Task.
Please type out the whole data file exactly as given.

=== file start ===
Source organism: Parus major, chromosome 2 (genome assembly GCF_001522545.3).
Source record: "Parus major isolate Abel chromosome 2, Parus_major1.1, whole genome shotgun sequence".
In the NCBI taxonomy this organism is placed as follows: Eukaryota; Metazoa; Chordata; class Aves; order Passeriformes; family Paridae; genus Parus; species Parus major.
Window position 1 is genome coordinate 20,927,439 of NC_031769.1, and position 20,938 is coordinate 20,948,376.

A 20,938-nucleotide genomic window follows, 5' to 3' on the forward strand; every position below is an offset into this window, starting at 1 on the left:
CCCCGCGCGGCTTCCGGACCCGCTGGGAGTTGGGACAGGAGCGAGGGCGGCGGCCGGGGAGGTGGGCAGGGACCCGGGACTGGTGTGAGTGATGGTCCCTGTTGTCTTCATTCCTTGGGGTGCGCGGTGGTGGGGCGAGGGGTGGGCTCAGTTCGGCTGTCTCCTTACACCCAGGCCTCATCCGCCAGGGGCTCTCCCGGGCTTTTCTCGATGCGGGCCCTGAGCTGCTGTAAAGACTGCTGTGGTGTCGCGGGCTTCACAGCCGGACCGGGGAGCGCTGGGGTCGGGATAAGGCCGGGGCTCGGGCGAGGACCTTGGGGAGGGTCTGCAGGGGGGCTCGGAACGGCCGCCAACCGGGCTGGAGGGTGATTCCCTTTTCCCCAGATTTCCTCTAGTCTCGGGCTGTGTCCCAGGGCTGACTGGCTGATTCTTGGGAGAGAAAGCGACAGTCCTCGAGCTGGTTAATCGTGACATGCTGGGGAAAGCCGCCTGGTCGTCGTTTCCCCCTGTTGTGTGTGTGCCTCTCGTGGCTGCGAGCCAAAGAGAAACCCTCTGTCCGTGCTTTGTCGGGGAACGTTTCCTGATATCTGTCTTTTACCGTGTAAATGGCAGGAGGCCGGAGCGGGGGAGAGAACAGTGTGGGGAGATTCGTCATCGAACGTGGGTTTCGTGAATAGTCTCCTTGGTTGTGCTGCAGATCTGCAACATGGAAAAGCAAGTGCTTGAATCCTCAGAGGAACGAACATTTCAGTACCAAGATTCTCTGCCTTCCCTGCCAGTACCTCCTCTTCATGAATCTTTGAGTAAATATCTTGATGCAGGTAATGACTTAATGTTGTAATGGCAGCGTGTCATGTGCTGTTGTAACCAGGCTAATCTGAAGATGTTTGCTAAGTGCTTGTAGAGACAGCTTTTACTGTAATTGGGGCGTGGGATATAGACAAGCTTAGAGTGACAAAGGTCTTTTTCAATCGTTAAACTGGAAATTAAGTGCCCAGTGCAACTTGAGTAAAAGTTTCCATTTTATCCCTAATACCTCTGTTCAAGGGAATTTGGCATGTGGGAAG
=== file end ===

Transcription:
Source organism: Parus major, chromosome 2 (genome assembly GCF_001522545.3).
Source record: "Parus major isolate Abel chromosome 2, Parus_major1.1, whole genome shotgun sequence".
In the NCBI taxonomy this organism is placed as follows: Eukaryota; Metazoa; Chordata; class Aves; order Passeriformes; family Paridae; genus Parus; species Parus major.
Window position 1 is genome coordinate 20,927,439 of NC_031769.1, and position 20,938 is coordinate 20,948,376.

A 20,938-nucleotide genomic window follows, 5' to 3' on the forward strand; every position below is an offset into this window, starting at 1 on the left:
CCCCGCGCGGCTTCCGGACCCGCTGGGAGTTGGGACAGGAGCGAGGGCGGCGGCCGGGGAGGTGGGCAGGGACCCGGGACTGGTGTGAGTGATGGTCCCTGTTGTCTTCATTCCTTGGGGTGCGCGGTGGTGGGGCGAGGGGTGGGCTCAGTTCGGCTGTCTCCTTACACCCAGGCCTCATCCGCCAGGGGCTCTCCCGGGCTTTTCTCGATGCGGGCCCTGAGCTGCTGTAAAGACTGCTGTGGTGTCGCGGGCTTCACAGCCGGACCGGGGAGCGCTGGGGTCGGGATAAGGCCGGGGCTCGGGCGAGGACCTTGGGGAGGGTCTGCAGGGGGGCTCGGAACGGCCGCCAACCGGGCTGGAGGGTGATTCCCTTTTCCCCAGATTTCCTCTAGTCTCGGGCTGTGTCCCAGGGCTGACTGGCTGATTCTTGGGAGAGAAAGCGACAGTCCTCGAGCTGGTTAATCGTGACATGCTGGGGAAAGCCGCCTGGTCGTCGTTTCCCCCTGTTGTGTGTGTGCCTCTCGTGGCTGCGAGCCAAAGAGAAACCCTCTGTCCGTGCTTTGTCGGGGAACGTTTCCTGATATCTGTCTTTTACCGTGTAAATGGCAGGAGGCCGGAGCGGGGGAGAGAACAGTGTGGGGAGATTCGTCATCGAACGTGGGTTTCGTGAATAGTCTCCTTGGTTGTGCTGCAGATCTGCAACATGGAAAAGCAAGTGCTTGAATCCTCAGAGGAACGAACATTTCAGTACCAAGATTCTCTGCCTTCCCTGCCAGTACCTCCTCTTCATGAATCTTTGAGTAAATATCTTGATGCAGGTAATGACTTAATGTTGTAATGGCAGCGTGTCATGTGCTGTTGTAACCAGGCTAATCTGAAGATGTTTGCTAAGTGCTTGTAGAGACAGCTTTTACTGTAATTGGGGCGTGGGATATAGACAAGCTTAGAGTGACAAAGGTCTTTTTCAATCGTTAAACTGGAAATTAAGTGCCCAGTGCAACTTGAGTAAAAGTTTCCATTTTATCCCTAATACCTCTGTTCAAGGGAATTTGGCATGTGGGAAG